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A chain-smoking, beer-sloshing grandmother (Amy Madigan) is forced to attend to her environmentally attuned granddaughter (Perla Haney-Jardine) after the 13-year-old is abandoned by her selfish mother (Marin Ireland). Mom has it inside her meth-baked head that she's destined to find fame as a Hollywood makeup artist to the stars.

Lauduree (Haney-Jardine) must have skipped a few generations. The kid is more concerned with losing the 6-month's worth of data on a backyard carbon sequestration project than she is finding shelter with granny. Alone, in her tin shanty, Lauduree's passion for science becomes her family, filling her days as well as the many emotional holes left by a negligent mother and a dad whose only trace is a Kodak slide dated 1981.

If it sounds like another mothers and daughters bonding picture that somehow leapfrogged past the networks into theatrical release, that's partially because it is. How many times has a young outcast prevented her even nerdier male classmate from catching a beating from the class bully? Movie parents never get birthday gifts right, but writer, director Jenny Deller takes delight in knowing (and showing) that a budding wilderness preservationist has as much use for the stuffed banana her grandma's beau presents her with as Captain Hook does a volley ball.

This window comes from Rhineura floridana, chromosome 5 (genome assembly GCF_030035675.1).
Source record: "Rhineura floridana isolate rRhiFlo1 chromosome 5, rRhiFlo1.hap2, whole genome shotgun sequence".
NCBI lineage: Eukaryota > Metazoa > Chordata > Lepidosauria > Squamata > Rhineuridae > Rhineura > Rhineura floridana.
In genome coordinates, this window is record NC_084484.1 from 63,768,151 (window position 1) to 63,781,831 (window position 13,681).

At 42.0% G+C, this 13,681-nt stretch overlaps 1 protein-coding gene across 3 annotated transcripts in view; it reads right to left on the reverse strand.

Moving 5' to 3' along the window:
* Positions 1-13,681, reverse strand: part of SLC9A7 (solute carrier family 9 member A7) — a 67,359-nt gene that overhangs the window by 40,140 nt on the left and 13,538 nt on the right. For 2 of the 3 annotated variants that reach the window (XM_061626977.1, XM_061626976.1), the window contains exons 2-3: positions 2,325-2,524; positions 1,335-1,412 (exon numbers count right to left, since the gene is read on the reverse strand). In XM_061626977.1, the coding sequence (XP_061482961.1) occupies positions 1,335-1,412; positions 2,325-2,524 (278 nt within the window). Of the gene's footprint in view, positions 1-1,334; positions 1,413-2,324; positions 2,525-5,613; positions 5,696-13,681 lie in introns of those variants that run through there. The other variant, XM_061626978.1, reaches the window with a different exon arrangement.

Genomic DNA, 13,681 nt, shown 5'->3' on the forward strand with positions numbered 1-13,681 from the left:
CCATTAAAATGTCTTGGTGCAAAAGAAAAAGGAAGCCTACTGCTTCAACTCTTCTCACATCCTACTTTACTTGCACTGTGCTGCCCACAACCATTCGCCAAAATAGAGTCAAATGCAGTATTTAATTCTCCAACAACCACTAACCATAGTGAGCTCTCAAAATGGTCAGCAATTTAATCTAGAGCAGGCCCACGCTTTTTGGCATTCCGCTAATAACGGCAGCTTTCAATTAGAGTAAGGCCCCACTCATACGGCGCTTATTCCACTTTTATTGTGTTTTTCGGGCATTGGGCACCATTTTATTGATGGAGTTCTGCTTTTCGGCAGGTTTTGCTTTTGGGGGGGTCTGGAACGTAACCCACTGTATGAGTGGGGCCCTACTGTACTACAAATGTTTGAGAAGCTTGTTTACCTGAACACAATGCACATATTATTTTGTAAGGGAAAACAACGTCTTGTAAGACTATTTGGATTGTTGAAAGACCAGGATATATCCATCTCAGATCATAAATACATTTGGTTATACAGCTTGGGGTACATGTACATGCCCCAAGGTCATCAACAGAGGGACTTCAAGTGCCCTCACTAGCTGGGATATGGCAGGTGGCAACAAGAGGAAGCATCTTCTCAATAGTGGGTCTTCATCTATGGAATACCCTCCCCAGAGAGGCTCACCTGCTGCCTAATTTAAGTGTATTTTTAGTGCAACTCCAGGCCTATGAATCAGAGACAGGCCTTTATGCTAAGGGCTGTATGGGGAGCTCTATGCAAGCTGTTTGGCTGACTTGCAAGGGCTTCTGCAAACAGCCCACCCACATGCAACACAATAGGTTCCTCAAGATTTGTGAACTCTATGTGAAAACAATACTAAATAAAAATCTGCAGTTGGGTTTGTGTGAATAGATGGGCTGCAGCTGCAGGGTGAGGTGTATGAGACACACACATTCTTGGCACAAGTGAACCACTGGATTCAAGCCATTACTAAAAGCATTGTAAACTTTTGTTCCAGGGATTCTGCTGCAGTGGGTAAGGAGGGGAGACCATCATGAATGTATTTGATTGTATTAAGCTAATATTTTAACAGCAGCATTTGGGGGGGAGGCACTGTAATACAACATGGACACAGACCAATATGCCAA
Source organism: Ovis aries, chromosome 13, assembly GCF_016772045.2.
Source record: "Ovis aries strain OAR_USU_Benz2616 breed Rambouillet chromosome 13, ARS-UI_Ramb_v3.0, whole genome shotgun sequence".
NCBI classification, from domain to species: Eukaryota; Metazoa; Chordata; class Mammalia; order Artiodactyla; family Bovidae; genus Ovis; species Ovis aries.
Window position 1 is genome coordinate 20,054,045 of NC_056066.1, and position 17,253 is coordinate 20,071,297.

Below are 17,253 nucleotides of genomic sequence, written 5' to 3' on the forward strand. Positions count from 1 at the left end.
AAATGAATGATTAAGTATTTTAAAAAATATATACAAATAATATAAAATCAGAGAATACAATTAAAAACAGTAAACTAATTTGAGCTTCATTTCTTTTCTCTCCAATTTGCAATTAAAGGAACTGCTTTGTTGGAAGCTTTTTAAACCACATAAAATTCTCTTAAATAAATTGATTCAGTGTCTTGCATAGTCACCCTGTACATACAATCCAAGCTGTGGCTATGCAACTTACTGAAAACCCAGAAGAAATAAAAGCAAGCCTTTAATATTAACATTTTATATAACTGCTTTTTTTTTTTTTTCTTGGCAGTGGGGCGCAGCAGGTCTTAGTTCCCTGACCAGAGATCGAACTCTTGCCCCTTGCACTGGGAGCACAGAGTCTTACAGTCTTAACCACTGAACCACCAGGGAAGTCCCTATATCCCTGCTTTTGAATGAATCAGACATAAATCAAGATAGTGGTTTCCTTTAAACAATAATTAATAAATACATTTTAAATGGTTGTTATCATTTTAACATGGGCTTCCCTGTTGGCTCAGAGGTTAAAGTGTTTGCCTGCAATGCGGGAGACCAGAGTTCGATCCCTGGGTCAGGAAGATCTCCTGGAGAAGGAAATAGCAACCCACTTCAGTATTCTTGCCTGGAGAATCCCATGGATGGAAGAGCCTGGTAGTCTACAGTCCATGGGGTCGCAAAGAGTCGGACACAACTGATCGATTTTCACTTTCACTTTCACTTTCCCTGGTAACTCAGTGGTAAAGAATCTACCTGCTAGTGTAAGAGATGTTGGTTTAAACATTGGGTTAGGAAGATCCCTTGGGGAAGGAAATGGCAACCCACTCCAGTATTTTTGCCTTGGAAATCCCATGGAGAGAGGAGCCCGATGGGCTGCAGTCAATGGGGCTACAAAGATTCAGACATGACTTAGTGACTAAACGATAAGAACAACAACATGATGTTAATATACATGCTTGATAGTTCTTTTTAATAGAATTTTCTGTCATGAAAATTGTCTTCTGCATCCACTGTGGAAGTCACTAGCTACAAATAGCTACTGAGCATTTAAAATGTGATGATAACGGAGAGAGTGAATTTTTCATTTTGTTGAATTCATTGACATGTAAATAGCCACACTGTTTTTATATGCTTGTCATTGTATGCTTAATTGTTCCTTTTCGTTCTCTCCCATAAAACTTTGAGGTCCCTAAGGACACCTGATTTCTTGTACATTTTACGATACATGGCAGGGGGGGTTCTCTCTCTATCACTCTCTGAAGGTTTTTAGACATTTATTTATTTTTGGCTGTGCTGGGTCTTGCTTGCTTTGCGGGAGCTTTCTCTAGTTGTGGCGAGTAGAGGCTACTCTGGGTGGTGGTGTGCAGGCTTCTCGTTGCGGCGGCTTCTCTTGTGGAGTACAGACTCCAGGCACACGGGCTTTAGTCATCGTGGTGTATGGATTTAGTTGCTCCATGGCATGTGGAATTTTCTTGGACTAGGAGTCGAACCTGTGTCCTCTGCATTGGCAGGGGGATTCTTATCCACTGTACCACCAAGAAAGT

Nature footage, particularly the type guaranteed to ensure a booking on The Discovery Channel, is kept to a minimum. Instead of eating up 5 minutes worth of screen time with a musical montage showing Lauduree frolicking with woodland pals, Deller distills it down to one striking tight shot of the child giving an ant a finger ride up the side of its hill.

Nor is it ever inconvenienced by finger-wagging or environmental lectures. Whatever ecologically correct themes Deller wants to impart are quickly dispensed with during a brief classroom sequence, with great comic charm, by Lili Taylor.

Perla Haney-Jardine is one to watch. The gifted juvenile delivers a delicate, natural, always in the moment performance that stays with you long after the audience has filed out of the theatre.

Normally my main gripe about profanity in movies is there wasn't enough. Future Weather is playing unrated. There's no question that Lauduree is slightly unbalanced, and a brief flurry of "fucks" she lets fly after plans go wrong rings false. It's also the only thing preventing me from suggesting that this week you bring the entire family to the Digital Gym.

Reader Rating: Three Stars

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